Wren: Peg, of course, was great! She kept up a running joke about her choice of Celtic songs. Being without accompaniment, Peg kept to the laments and star-crossed lovers folk tunes (which she does sometimes in Scottish Gaelic and always in wonderful voice). So after that, anyone who had a sad song in their repertoire was forced to laughingly refer to it as 'another one of those lively Celtic ditties'.
Harper DeLuna was wonderful (and beautiful as well). Her music filled the entire compound with wonderful healing magic. And as far as we know, neither one of them has run off to Albequerque...
Peg: We stayed to hear the rest of Harper's concert, the lilting strains of her harp floating out over the water and enveloping the whole camp: very magical music, indeed.
Later, a number of us ended up back at the Waterhawk's camp, and, with the awning pulled closed, created our own little "coffeehouse" performance. We basically went around the circle, and those who had a song to offer did their stuff. I cannot even begin to describe some of the amazing stuff I heard that night. The high points were certainly the three part harmony singing of Lynda, Ginger and Dana, on songs like "Diamonds and Rust" and "Ma Bete," their version of Jean Cocteau's "Beauty and the Beast." It was a real treat to hear Dana sing some of her own songs, and after one of them I said "You're like Kate Bush on mushrooms with a six string," and was told that was to become one of *the* quotes of the festival...so there you have it.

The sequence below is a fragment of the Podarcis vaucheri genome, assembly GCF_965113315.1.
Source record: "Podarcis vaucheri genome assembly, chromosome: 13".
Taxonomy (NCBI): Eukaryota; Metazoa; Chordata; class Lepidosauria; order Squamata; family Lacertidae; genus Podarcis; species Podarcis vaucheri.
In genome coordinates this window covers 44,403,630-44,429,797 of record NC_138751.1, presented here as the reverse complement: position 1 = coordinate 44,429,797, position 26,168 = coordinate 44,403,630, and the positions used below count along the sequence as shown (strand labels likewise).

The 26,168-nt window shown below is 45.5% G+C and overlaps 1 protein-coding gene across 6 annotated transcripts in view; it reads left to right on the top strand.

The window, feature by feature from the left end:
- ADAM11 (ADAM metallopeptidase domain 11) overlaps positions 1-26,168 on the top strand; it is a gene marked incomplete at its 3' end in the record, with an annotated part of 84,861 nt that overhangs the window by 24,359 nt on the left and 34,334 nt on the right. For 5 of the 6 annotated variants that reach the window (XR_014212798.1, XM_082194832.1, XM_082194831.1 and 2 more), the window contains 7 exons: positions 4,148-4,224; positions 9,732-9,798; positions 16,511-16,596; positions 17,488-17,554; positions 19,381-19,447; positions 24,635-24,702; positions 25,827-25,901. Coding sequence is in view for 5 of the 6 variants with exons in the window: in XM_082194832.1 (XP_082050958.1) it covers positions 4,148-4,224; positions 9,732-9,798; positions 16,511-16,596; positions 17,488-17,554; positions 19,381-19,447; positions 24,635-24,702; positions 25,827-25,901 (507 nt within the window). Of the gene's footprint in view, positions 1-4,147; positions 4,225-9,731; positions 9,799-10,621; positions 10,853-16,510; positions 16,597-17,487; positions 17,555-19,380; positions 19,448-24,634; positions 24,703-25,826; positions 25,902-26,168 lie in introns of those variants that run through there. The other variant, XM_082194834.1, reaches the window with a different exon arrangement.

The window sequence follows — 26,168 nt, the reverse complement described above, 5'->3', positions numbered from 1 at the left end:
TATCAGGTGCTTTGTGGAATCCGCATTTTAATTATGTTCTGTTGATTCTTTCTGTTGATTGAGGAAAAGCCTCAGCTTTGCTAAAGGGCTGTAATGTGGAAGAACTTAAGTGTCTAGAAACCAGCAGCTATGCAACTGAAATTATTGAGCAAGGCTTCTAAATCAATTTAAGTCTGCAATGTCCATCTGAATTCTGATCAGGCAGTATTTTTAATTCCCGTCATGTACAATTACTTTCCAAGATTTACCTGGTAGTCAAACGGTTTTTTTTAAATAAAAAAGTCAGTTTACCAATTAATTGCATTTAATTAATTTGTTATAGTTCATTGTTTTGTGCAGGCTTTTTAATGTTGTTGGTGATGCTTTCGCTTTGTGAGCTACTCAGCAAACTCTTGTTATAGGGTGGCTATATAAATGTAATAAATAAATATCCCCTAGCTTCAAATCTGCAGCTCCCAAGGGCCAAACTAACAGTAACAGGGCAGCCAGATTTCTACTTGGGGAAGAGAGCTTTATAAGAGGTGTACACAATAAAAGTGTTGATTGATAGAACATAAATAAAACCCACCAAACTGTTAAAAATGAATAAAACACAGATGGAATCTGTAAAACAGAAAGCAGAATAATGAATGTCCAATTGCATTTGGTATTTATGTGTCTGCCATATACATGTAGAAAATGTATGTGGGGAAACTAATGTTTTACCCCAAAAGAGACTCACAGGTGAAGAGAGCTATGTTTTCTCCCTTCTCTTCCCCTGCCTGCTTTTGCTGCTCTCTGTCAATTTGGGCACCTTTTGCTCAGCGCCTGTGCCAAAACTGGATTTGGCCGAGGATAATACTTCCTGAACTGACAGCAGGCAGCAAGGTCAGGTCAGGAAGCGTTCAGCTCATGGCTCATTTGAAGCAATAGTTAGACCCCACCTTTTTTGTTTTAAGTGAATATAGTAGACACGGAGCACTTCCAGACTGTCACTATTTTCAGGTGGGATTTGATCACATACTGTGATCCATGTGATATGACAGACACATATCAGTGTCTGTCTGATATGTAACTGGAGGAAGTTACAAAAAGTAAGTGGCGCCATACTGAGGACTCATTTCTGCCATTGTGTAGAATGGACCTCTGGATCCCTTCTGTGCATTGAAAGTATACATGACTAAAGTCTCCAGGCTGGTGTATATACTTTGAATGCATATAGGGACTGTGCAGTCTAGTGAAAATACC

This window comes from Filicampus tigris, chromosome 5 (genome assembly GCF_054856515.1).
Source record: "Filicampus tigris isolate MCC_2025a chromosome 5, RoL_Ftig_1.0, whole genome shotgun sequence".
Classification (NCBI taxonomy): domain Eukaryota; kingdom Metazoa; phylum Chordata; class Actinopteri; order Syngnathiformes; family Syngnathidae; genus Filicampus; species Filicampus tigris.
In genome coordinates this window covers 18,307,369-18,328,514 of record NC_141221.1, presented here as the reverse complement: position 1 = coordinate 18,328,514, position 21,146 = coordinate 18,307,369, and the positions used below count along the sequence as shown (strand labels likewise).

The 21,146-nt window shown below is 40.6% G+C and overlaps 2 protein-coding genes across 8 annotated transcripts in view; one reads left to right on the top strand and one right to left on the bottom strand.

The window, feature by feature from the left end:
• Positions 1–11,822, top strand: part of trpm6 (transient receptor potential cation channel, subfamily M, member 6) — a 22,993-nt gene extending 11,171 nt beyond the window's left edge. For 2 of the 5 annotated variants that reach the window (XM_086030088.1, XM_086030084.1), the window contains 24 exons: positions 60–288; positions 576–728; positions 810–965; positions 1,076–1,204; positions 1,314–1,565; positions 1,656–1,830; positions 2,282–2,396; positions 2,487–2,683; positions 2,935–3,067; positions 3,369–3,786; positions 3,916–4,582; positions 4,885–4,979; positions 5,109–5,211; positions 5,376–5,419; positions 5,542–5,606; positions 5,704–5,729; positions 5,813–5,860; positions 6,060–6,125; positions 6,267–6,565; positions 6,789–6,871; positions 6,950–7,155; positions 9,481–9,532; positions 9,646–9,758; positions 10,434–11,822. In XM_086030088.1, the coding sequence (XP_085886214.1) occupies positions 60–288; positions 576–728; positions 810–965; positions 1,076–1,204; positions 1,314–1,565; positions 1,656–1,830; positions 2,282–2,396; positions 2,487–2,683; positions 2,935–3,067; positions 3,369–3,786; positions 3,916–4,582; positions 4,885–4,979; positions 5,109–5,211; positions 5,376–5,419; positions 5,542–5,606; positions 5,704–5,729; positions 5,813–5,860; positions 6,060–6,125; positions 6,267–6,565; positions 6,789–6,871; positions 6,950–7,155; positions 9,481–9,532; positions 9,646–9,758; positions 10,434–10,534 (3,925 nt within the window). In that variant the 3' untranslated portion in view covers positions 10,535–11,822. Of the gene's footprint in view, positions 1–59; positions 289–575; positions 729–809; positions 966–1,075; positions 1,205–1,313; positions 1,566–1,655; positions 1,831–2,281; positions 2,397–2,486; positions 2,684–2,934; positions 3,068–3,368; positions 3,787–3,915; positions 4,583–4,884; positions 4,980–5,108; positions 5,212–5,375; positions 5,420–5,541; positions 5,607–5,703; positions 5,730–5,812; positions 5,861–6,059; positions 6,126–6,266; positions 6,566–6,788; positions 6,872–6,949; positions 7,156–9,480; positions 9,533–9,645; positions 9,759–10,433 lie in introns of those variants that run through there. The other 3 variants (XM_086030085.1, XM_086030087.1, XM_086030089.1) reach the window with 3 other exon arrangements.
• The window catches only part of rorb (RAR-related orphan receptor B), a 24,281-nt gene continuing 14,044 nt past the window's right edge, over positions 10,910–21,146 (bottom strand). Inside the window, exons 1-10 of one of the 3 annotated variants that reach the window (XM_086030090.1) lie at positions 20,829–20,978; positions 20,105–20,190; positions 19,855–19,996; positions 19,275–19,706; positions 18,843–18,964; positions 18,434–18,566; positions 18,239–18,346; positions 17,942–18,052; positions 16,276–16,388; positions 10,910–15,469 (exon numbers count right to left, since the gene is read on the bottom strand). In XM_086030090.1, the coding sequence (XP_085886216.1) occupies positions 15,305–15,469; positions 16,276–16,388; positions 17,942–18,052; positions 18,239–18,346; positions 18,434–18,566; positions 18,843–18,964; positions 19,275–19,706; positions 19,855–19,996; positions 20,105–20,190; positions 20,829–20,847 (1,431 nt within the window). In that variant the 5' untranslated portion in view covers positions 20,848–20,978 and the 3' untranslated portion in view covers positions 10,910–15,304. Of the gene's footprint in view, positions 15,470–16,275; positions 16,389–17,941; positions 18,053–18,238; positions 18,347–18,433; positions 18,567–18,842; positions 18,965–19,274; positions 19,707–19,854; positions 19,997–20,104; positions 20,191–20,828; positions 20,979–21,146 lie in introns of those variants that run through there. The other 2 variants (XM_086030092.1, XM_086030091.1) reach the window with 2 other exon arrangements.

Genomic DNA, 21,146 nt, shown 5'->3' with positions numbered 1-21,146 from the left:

Fritz Chimes In: The photo strips on this page are from this now famous "coffee house" session and were captured on our Sony digital video camera set in "NightShot" mode. The awesome photo Harpa Deluna was captured by Darragh
Wren: What a wonderful and enchanted evening indeed. As many people as the tent would hold were all transfixed and transported as the music took us to distant lands and faraway times. From contemporary rock to classical strains to neo-classic pagan ballads, the night rang and sang with melodies punctuated with drumming, sporadic clapping and laughter.
Peg: Isaac also gave us some great bawdy druid songs, and I did a traditional song called "Greenwood Laddie" that Sam later said was still running through his head several days later...
Wren chirps in: Another one of those 'lively Celtic ditties', by the way! Didn't ANYONE Celtic ever have a happy ending to a love affair?
Peg: After a couple of hours, as people came and went under the awning, we started to notice that a small "crowd" had gathered outside to listen, so we rolled the awning back so they could be part of it.. We continued sharing songs, passing bottles of wine and mead around the circle, and it was an absolutely amazing time.
Wren: Fritz rounded out the night with a 'old northern English folk song'. You might know this one. It begins with, "There's nothing you can do that can't be done... "
Peg: After so much awe-inspiring music and magic, what more was there to look forward to? Unless it was tomorrow night, with the Waterhawks doing the Main Ritual, followed by Dana Davis and Dream Trybe in concert...
WitchVox PhoenixPhyre Coverage ---> Wednesday - Thursday - Friday - Saturday
Photo Credits: Photos in this coverage were captured on video by Fritz Jung, and via digital cameras by Bill Kilborn and Darragh
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Location: Jamaica Plain, Massachusetts